I’ll be honest: I’ve never worn a pair of Levi’s. The truth is I was such a total geek when I was in school that I didn’t wear jeans at all. I wore corduroys. Lots and lots of corduroys. Almost always: corduroys. Thankfully, I eventually grew out of that phase (though I still admire a man who can confidently rock a set of wide-wales), I never really accepted the notion of laying down respectable amounts of money for blue jeans. Count me among the Shopko shoppers in this department. Sorry Levi’s. I like their ads though. With all the Walt Whitman poetry and revolutionary youngsters running around bonfires all free and stuff.

But it was a musical stunt they pulled this summer which landed Levi’s Jeans in my facebook news feed. Starting in May, they posted two free song downloads to their website each week until, a couple months later, they’d posted an entire album’s worth of songs – 13 in all, and all cover versions – a diverse and optimistic collection of songs performed by an equally diverse and generally unassailable roster of artists, including up-and-comers like recent Oscar-winning singer-songwriter Ryan Bingham, current hipster faves like The Dirty Projectors and Passion Pit, R&B and hip-hop veterans Raphael Saadiq and Nas, and a couple of crunchy granola adult contemporary stars Colbie Caillat and Jason Mraz, the former making a surprisingly convincing case that Blondie’s millennial-era reunion wasn’t a complete waste of our time with a cover of “Maria”, the latter enlisting a gospel choir for an unabashedly gimmicky revival of Norman Greenbaum’s “Spirit in the Sky”. From their introduction to the series:

While much has changed about music over the past 50 years (artists, genres, popularity, formats, distribution, etc.), one thing remains true: The song is everything.

The campaign (which has since ended) was called Levi’s Pioneer Sessions: The 2010 Revival Recordings, and though you can’t find it on CD, this collection is one of the best covers albums I’ve heard of late. The performances are generally casual and unfussy, but delivered with genuine affection. That part about the song being everything? It sounds like these artists’ mean it. John Legend and the Roots preview their just-released collection of vintage funk social consciousness Wake Up Everybody with a solid, horn-driven revival of the Stax/Volt obscurity “Our Generation”, while Ryan Bingham, with a courage bordering on foolhardiness, takes on a Stax/Volt classic – Otis Redding’s “That’s How Strong My Love Is” – and turns it into a devotional hymn for a whiskey-voiced loser.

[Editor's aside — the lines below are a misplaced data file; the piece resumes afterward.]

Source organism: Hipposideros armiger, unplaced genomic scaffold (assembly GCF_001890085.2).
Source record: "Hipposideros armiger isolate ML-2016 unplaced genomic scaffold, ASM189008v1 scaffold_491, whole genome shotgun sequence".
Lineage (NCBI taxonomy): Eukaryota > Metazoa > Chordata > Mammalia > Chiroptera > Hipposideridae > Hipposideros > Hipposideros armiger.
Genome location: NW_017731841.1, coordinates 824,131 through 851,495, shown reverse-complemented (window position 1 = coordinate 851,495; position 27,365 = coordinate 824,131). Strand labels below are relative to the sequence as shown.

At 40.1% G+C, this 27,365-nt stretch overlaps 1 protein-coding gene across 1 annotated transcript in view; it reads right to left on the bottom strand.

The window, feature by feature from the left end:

While Saadiq’s cover of the Spinners’ “It’s a Shame” is a virtual clone of the original and The Shins faithfully reproduce Chris Difford and Glenn Tillbrook’s signature at-octave “harmony” lead vocals on Squeeze’s “Goodbye Girl”, the best entries are also (no surprise) the ones that represent an actual departure in sound. In the reconstructive hands of Colombia’s dance-pop quintet Bomba Estereo, Technotronic’s house classic “Pump Up the Jam” is still a great dance song, but it’s a decidedly trippier, more disorientingly exotic (and, yes, bilingual) experience.

Elsewhere, Passion Pit wring even more swooning starlit reverie out of Smashing Pumpkins’ “Tonight, Tonight” with their synth-spangled cover, while Glen Hansard (with Marketa Irglova as The Swell Season) sings Candi Staton’s “Young Hearts Run Free” (with gender-unadjusted lyrics) as a strummy folk admonishment – like someone played a joke on him and told him the 1976 disco hit was actually a Cat Stevens original.

The one real bummer of the collection has nothing to do with the music, but with the cumbersome download process itself. There’s no way to download the entire 13 song “album” all at once – you have to click to each track individually, and even then, the website directs you to your e-mail inbox where each individual automatically sent e-mail re-directs you back to the site to actually complete the download. Urgh. That said, each of the tracks comes with a (pretty cool) customized thumbnail graphic, and if you’re not hot on that, each song’s webpage includes several downloadable photos of the artists, along with “liner notes” for their track. The inconvenience of the download process is easily outweighed by the quality of the music on offer – but also, duh, it’s totally free.